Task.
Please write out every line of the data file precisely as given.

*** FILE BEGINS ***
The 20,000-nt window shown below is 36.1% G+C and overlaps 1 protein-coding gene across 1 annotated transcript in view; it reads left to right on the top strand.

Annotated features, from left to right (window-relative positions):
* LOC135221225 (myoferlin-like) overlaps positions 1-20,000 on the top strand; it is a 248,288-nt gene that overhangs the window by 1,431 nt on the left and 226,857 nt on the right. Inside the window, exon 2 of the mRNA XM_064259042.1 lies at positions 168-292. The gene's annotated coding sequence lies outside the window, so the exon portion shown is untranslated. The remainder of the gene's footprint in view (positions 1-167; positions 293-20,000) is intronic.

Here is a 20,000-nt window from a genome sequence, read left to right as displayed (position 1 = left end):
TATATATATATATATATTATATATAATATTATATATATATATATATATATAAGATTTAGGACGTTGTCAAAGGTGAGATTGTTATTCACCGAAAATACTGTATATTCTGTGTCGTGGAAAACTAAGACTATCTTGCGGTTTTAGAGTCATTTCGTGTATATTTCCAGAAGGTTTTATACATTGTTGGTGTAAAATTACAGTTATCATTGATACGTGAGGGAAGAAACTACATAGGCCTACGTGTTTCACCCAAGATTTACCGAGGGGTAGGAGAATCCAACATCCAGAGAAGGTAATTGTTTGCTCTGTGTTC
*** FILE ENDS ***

The 20,000-nt window shown below is 36.1% G+C and overlaps 1 protein-coding gene across 1 annotated transcript in view; it reads left to right on the top strand.

Annotated features, from left to right (window-relative positions):
* LOC135221225 (myoferlin-like) overlaps positions 1-20,000 on the top strand; it is a 248,288-nt gene that overhangs the window by 1,431 nt on the left and 226,857 nt on the right. Inside the window, exon 2 of the mRNA XM_064259042.1 lies at positions 168-292. The gene's annotated coding sequence lies outside the window, so the exon portion shown is untranslated. The remainder of the gene's footprint in view (positions 1-167; positions 293-20,000) is intronic.

Here is a 20,000-nt window from a genome sequence, read left to right as displayed (position 1 = left end):
TATATATATATATATATTATATATAATATTATATATATATATATATATATAAGATTTAGGACGTTGTCAAAGGTGAGATTGTTATTCACCGAAAATACTGTATATTCTGTGTCGTGGAAAACTAAGACTATCTTGCGGTTTTAGAGTCATTTCGTGTATATTTCCAGAAGGTTTTATACATTGTTGGTGTAAAATTACAGTTATCATTGATACGTGAGGGAAGAAACTACATAGGCCTACGTGTTTCACCCAAGATTTACCGAGGGGTAGGAGAATCCAACATCCAGAGAAGGTAATTGTTTGCTCTGTGTTC